In the Nov. 23, 1961, DownBeat, Tynan wrote, “At Hollywood’s Renaissance Club recently, I listened to a horrifying demonstration of what appears to be a growing anti-jazz trend exemplified by these foremost proponents [Coltrane and Dolphy] of what is termed avant-garde music. “I heard a good rhythm section… go to waste behind the nihilistic exercises of the two horns.… Coltrane and Dolphy seem intent on deliberately destroying [swing].… They seem bent on pursuing an anarchistic course in their music that can but be termed anti-jazz.”
The anti-jazz term was picked up by Leonard Feather and used as a basis for critical essays of Coltrane, Dolphy, Ornette Coleman and the “new thing” in general in DownBeat and Show. The reaction from readers to both Tynan’s and Feather’s remarks was immediate, heated and about evenly divided.
Journalist and music critic Ben Ratliff wrote a very long piece for The Washington Post last year about “Coltrane and the essence of 1961.” Sadly, Ratliff spends most of the story discussing what was going on in the world in 1961, and not much time discussing the music.
A culling from those nights was released as a single LP in February 1962, with only three tracks. They were the serious and easeful “Spiritual,” which later helped define a sort of music lately called “spiritual jazz”; his version of the standard “Softly, as in a Morning Sunrise,” which (via this recording) helped define the straight-ahead jazz mainstream; and, for all of side B, the volatile 12-bar blues in F called “Chasin’ the Trane,” which starts abruptly, as if from a tape splice, and flies forward in lunges, defining nothing and beholden to nothing. It ends when it ends and it could conceivably go on much longer. It doesn’t know the meaning of “sufficient.” Sometimes it gets unbearably exciting. It can make the listener think: What exactly is going on here?
Rather than post more snippets of other people’s opinions, how about you take a listen to the 36-minute performance and be your own judge?
One key feature of the Vanguard’s history is that it will forever be the birthplace of the Thad Jones/Mel Lewis Orchestra. Resonance Records produced this short documentary about the Feb. 7, 1966 debut of the band. I most enjoyed the interviews with the recording engineers and musicians.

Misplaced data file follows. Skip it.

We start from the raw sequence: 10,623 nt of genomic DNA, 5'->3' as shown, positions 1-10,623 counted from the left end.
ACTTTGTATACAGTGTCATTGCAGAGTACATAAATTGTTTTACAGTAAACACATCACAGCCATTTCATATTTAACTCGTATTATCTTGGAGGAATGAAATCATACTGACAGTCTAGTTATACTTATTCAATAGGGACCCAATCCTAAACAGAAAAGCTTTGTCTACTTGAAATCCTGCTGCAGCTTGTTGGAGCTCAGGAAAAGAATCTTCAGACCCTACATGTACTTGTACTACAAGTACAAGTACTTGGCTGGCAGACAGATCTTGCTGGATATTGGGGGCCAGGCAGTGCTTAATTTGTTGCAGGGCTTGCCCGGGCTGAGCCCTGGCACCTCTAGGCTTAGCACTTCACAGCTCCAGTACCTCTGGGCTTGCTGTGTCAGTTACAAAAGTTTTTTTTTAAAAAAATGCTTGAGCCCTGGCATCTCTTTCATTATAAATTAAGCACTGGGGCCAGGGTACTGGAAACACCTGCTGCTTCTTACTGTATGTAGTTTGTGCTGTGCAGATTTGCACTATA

In 2016 NPR’s Jazz Night In America highlighted the Thad Jones/Mel Lewis Orchestra’s 50th year at the Vanguard.
In 1965, the trumpeter and composer/arranger Thad Jones and the drummer Mel Lewis found themselves with a book of big band music originally intended for the Count Basie Orchestra — and nobody to perform it. So they made their own. They handpicked some of New York's top talent and called rehearsals on Monday nights, when the studio musicians could actually make it. And by the time they debuted on a Monday in February 1966 at the famed Village Vanguard, they were already a force to be reckoned with — soon to become the most influential big band of the last 50 years. The Thad Jones-Mel Lewis Orchestra, now the Vanguard Jazz Orchestra, still plays every Monday night.
You can watch the full episode below.
The Thad Jones Archive offers this biography.
Thad Jones, trumpeter, cornetist, bandleader, arranger and composer, was born near Detroit in Pontiac, Michigan on March 28, 1923. He is one of three brothers who have had prominent jazz careers: Hank Jones, the oldest of the three, has had a long career as a master pianist; the youngest, drummer Elvin Jones one of the most influential drummers in the modern era.